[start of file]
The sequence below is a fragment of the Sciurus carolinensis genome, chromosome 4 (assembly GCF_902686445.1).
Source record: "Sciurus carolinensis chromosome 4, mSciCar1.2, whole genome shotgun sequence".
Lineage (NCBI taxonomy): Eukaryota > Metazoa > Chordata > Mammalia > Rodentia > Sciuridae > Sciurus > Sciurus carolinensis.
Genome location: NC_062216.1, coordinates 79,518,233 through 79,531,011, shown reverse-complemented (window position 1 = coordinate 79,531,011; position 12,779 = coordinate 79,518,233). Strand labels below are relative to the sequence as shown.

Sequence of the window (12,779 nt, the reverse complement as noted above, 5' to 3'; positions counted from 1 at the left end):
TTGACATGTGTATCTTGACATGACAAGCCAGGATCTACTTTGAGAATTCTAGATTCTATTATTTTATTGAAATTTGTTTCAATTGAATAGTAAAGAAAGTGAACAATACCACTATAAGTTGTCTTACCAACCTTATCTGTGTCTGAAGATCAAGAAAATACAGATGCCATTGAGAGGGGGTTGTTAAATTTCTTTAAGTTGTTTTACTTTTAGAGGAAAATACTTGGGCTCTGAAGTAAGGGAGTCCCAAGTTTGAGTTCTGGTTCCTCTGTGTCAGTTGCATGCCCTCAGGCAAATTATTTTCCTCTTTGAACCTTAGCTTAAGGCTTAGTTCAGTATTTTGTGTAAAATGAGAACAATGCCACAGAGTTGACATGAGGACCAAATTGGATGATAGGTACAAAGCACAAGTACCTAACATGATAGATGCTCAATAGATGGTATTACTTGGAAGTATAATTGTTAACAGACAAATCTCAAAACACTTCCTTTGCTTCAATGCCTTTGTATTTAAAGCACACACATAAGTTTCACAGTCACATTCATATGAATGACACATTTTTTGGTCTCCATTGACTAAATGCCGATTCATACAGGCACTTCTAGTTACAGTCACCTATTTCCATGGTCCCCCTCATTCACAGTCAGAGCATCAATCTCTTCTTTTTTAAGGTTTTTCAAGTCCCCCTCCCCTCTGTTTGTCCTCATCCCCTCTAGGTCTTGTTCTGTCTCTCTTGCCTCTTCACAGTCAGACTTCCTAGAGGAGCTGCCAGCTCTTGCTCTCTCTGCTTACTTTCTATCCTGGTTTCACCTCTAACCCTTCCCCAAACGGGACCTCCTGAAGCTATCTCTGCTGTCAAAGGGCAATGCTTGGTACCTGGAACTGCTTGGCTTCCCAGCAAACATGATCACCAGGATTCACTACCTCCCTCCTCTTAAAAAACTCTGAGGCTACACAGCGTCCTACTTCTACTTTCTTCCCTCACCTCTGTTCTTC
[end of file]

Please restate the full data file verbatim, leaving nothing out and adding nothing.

The sequence below is a fragment of the Sciurus carolinensis genome, chromosome 4 (assembly GCF_902686445.1).
Source record: "Sciurus carolinensis chromosome 4, mSciCar1.2, whole genome shotgun sequence".
Lineage (NCBI taxonomy): Eukaryota > Metazoa > Chordata > Mammalia > Rodentia > Sciuridae > Sciurus > Sciurus carolinensis.
Genome location: NC_062216.1, coordinates 79,518,233 through 79,531,011, shown reverse-complemented (window position 1 = coordinate 79,531,011; position 12,779 = coordinate 79,518,233). Strand labels below are relative to the sequence as shown.

Sequence of the window (12,779 nt, the reverse complement as noted above, 5' to 3'; positions counted from 1 at the left end):
TTGACATGTGTATCTTGACATGACAAGCCAGGATCTACTTTGAGAATTCTAGATTCTATTATTTTATTGAAATTTGTTTCAATTGAATAGTAAAGAAAGTGAACAATACCACTATAAGTTGTCTTACCAACCTTATCTGTGTCTGAAGATCAAGAAAATACAGATGCCATTGAGAGGGGGTTGTTAAATTTCTTTAAGTTGTTTTACTTTTAGAGGAAAATACTTGGGCTCTGAAGTAAGGGAGTCCCAAGTTTGAGTTCTGGTTCCTCTGTGTCAGTTGCATGCCCTCAGGCAAATTATTTTCCTCTTTGAACCTTAGCTTAAGGCTTAGTTCAGTATTTTGTGTAAAATGAGAACAATGCCACAGAGTTGACATGAGGACCAAATTGGATGATAGGTACAAAGCACAAGTACCTAACATGATAGATGCTCAATAGATGGTATTACTTGGAAGTATAATTGTTAACAGACAAATCTCAAAACACTTCCTTTGCTTCAATGCCTTTGTATTTAAAGCACACACATAAGTTTCACAGTCACATTCATATGAATGACACATTTTTTGGTCTCCATTGACTAAATGCCGATTCATACAGGCACTTCTAGTTACAGTCACCTATTTCCATGGTCCCCCTCATTCACAGTCAGAGCATCAATCTCTTCTTTTTTAAGGTTTTTCAAGTCCCCCTCCCCTCTGTTTGTCCTCATCCCCTCTAGGTCTTGTTCTGTCTCTCTTGCCTCTTCACAGTCAGACTTCCTAGAGGAGCTGCCAGCTCTTGCTCTCTCTGCTTACTTTCTATCCTGGTTTCACCTCTAACCCTTCCCCAAACGGGACCTCCTGAAGCTATCTCTGCTGTCAAAGGGCAATGCTTGGTACCTGGAACTGCTTGGCTTCCCAGCAAACATGATCACCAGGATTCACTACCTCCCTCCTCTTAAAAAACTCTGAGGCTACACAGCGTCCTACTTCTACTTTCTTCCCTCACCTCTGTTCTTC